Resolving sedimentology, stratigraphic architecture and evolution of deep-water systems in two structurally complex areas : the Upper Cretaceous Pigeon Point Formation, California, and the Oligocene Molasse Basin, Austria

Placeholder Show Content


Deep-water deposits remain major targets for hydrocarbon exploration and production due to the worldwide success of such ventures to date. Understanding spatial variability of sedimentary facies, sedimentology, depositional environments, and provenance of deep-water deposits are crucial to exploiting the economic potential of these deposits. This dissertation investigates two deep-water systems through outcrop and subsurface studies. Chapter 1 documents the stratigraphic and sedimentological framework of the Upper Cretaceous Pigeon Point Formation through detailed stratigraphic measurements and high-resolution geologic mapping. The outcrop represents deep-water deposits in the late Mesozoic forearc system of western California that have been translated several hundred kilometers northward along faults of the San Andreas Fault system. Lithofacies assemblages suggest that the Pigeon Point Formation outcrops represent the upslope parts of a major deep-water system, including submarine canyon fill and proximal channel-levee complex. Chapter 2 focuses on utilizing provenance analyses, including sandstone petrography, detrital zircon geochronology, mudstone geochemistry, and stratigraphic interpretations of the depositional environments to evaluate the geologic relationship between the Upper Cretaceous Pigeon Point Formation, which outcrops south of San Francisco, California, and the Atascadero Formation, which today outcrops to the south in central California. Slip along the San Gregorio-Hosgri Fault, which separates the two formations, is estimated to be 156 ± 4 km since the late Miocene based in part on correlation of the Pigeon Point Formation with the Atascadero Formation across the fault.Our results suggest that the Pigeon Point and Atascadero formations have similar provenance signatures, but major contrasts in depositional environment: the Pigeon Point Formation represents an upslope and submarine canyon depositional setting whereas the Atascadero Formation consists of stratigraphic units more typical of mid-fan deposition. These contrasts are difficult to reconcile with the proposed tectonic reconstruction of the San Gregorio-Hosgri Fault, which places the original depositional site of the Pigeon Point Formation to the west of the Atascadero Formation. The original depositional setting of these two formations had the Pigeon Point Formation lying upslope and to the east of the Atascadero Formation, and that the two have been decoupled and offset along the Nacimiento Fault south of about Monterey. Chapter 3 investigates deep-water sediments deposited in the Tertiary Molasse Foreland Basin in Austria to understand how mass transport deposits (MTDs) impacted the subsequent turbidity currents and their depositional style. This study utilizes multi-scale subsurface data, including cores, well logs, and 3D seismic data to understand both fine- scale sedimentology and the large-scale facies distributions. Detailed analyses suggest that MTDs played an important role during the early evolution of the basin by controlling the general fairways for flow and deposition of syn- and post-MTD turbidity currents and distribution and structuring of their deposits. Chapter 4 demonstrates an application of statistical and machine learning models for facies classification in subsurface data as well as an integration of model predictions with seismic architectural analysis. Subsurface data from the Austrian Molasse Basin are used to establish the workflow of developing machine learning models from well logs and core data, predicting facies from well logs, and applying the trained models on well logs where cores are not available.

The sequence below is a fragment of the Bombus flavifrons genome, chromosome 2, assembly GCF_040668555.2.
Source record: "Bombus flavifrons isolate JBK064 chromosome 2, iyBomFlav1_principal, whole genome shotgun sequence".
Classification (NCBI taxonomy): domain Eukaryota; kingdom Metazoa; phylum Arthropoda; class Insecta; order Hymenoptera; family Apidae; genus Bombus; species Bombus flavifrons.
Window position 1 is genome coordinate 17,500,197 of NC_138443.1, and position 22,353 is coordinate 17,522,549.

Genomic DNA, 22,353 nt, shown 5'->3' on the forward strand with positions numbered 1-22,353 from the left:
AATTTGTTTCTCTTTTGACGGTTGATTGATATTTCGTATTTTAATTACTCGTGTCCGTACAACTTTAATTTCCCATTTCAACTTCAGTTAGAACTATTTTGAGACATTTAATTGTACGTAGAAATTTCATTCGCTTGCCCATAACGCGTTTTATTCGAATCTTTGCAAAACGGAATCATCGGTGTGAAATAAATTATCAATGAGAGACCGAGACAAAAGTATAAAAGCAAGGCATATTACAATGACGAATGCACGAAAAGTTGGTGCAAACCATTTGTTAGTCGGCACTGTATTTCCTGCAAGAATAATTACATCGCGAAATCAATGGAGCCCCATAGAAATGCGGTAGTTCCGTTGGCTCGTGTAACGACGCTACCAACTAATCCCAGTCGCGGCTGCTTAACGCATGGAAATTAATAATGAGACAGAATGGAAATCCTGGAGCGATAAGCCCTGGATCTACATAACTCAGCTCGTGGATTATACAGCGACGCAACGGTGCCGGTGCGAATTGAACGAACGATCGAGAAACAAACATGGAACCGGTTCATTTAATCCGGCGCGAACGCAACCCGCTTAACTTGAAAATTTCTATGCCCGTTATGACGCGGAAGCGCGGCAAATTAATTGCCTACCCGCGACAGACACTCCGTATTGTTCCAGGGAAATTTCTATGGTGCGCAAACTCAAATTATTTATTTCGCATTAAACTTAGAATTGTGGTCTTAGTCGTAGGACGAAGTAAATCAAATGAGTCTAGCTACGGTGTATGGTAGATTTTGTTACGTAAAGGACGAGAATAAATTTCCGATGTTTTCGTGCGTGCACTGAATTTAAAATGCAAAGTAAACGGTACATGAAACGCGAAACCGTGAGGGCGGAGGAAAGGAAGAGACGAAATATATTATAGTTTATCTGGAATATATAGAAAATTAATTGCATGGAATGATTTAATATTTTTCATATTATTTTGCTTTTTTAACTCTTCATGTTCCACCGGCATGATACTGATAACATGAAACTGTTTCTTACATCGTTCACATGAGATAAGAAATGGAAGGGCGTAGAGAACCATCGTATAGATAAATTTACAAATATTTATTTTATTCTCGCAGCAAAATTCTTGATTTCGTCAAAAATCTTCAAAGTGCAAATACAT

Type of resource text
Form electronic resource; remote; computer; online resource
Extent 1 online resource.
Place California
Place [Stanford, California]
Publisher [Stanford University]
Copyright date 2021; ©2021
Publication date 2021; 2021
Issuance monographic
Language English


Author Jaikla, Chayawan
Degree supervisor Lowe, Donald R, 1942-
Thesis advisor Lowe, Donald R, 1942-
Thesis advisor Graham, S. A. (Stephan Alan), 1950-
Thesis advisor Mukerji, Tapan, 1965-
Degree committee member Graham, S. A. (Stephan Alan), 1950-
Degree committee member Mukerji, Tapan, 1965-
Associated with Stanford University, Department of Geological Sciences


Genre Theses
Genre Text

Bibliographic information

Statement of responsibility Chayawan Jaikla.
Note Submitted to the Department of Geological Sciences.
Thesis Thesis Ph.D. Stanford University 2021.

Access conditions

© 2021 by Chayawan Jaikla
This work is licensed under a Creative Commons Attribution Non Commercial 3.0 Unported license (CC BY-NC).

Also listed in

Loading usage metrics...